By Maxime Chattam
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She was very tall in those platform boots. I wished I had some. “Well, why don’t you get some ? ” said Zozie. I shrugged. ” I love the way she says conventional, with a gleam in her eye that’s quite different from just making fun. ” She raised her eyebrows. “Really? ” Again, I shrugged. “Oh, well. Each to his own. Listen, there’s a spectacular little place just down the road that does the most wonderful saint-honorés this side of paradise—so why don’t we just stop by there to celebrate ? ” “Celebrate what?
And, of course, there’s Annie too. I see her from Le P’tit Pinson—every morning just before eight and every afternoon after half past four—and she speaks to me cheerily enough: of her school, and her friends, her teachers, the people she sees on the bus. It’s a start, at least; but I sense she’s holding back. In a way, it pleases me. I could put that strength to use—with the right education I’m sure she’d go far—and besides, you know, the greater part of any seduction lies in the chase. 54 ✶ Jo anne Har ri s ✶ But I’m already tired of Le P’tit Pinson.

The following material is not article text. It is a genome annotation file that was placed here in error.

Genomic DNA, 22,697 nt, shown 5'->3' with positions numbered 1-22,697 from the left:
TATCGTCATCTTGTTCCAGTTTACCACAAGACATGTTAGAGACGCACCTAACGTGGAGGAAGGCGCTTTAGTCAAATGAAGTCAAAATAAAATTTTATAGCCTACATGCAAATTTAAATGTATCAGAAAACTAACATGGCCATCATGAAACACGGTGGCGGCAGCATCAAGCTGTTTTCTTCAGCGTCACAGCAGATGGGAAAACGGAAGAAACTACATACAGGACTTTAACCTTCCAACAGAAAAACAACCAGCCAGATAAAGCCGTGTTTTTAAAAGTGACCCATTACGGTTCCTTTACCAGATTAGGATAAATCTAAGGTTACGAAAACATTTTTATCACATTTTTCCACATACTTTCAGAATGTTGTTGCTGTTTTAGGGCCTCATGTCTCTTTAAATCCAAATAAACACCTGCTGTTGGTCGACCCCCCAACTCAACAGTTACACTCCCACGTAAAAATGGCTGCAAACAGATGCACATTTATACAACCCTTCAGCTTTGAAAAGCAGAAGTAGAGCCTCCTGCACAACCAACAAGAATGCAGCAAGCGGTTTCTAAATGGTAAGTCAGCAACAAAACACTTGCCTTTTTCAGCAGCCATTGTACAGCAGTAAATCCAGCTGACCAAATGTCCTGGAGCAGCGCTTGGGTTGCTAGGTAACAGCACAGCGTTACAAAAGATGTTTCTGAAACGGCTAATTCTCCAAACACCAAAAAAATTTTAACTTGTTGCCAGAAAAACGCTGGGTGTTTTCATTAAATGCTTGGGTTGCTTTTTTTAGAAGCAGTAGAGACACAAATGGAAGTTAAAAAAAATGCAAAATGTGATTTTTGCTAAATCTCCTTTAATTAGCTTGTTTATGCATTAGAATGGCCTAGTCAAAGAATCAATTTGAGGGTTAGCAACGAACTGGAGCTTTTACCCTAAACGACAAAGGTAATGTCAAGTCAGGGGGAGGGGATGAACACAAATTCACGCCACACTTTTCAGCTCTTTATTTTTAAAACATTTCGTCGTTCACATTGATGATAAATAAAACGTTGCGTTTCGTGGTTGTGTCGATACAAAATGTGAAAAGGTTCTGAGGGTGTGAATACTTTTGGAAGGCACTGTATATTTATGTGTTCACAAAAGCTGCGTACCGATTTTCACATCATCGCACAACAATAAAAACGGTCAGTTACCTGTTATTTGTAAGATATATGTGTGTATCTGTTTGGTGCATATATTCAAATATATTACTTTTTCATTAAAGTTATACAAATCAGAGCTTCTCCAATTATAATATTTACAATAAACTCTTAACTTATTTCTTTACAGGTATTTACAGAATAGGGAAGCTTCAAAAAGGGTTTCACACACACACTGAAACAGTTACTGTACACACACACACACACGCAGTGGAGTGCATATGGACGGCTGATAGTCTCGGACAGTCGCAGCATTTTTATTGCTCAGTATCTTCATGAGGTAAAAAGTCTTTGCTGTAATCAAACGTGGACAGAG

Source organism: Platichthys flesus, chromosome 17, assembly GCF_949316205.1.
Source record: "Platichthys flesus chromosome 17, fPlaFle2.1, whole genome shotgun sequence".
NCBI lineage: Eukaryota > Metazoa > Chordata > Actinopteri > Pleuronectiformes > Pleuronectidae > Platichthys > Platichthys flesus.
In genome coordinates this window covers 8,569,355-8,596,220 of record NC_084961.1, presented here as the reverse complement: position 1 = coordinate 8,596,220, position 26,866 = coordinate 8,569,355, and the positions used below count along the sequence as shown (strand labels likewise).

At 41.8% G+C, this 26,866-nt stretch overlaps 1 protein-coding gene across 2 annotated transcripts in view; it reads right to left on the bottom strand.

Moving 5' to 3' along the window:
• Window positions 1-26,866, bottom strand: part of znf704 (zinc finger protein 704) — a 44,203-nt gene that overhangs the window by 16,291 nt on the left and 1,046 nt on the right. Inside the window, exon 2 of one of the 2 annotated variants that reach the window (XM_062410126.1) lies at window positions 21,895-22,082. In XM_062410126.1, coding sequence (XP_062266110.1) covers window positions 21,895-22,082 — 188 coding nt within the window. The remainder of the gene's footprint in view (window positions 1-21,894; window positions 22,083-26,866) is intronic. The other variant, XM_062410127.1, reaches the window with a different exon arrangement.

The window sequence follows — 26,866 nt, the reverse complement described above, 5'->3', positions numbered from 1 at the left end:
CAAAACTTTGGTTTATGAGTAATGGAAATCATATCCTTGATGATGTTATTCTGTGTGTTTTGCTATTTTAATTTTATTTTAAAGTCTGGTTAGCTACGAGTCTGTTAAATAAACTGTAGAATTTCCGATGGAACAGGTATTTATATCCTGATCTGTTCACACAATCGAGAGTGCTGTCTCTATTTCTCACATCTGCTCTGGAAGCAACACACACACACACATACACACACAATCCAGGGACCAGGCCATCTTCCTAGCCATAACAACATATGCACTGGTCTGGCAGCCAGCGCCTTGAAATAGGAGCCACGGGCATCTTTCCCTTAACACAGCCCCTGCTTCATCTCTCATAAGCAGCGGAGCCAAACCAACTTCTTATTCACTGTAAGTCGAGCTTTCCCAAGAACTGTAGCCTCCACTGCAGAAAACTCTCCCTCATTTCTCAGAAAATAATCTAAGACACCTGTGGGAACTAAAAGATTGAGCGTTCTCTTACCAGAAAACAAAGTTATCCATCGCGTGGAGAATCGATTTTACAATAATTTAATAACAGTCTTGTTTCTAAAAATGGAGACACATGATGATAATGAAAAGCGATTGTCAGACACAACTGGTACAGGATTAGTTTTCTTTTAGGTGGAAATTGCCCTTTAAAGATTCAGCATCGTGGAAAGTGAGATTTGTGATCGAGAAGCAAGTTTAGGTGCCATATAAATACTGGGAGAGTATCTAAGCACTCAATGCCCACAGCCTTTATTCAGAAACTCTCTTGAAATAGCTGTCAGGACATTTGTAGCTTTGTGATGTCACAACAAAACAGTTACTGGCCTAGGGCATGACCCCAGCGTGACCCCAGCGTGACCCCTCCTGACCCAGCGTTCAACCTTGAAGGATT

A builder’s boy made good through property, he has had very little exposure to the unusual and the uncertain. His tastes are conventional. He likes a good steak; drinks red wine; loves children, bad puns, and silly rhymes; prefers women to wear skirts; goes to mass through force of habit; has no prejudice against foreigners but would prefer not to see quite so many of them about. I do like him—and yet the thought of confiding in him—in anyone— Not that I need to. I’ve never needed a confidant. I have Anouk.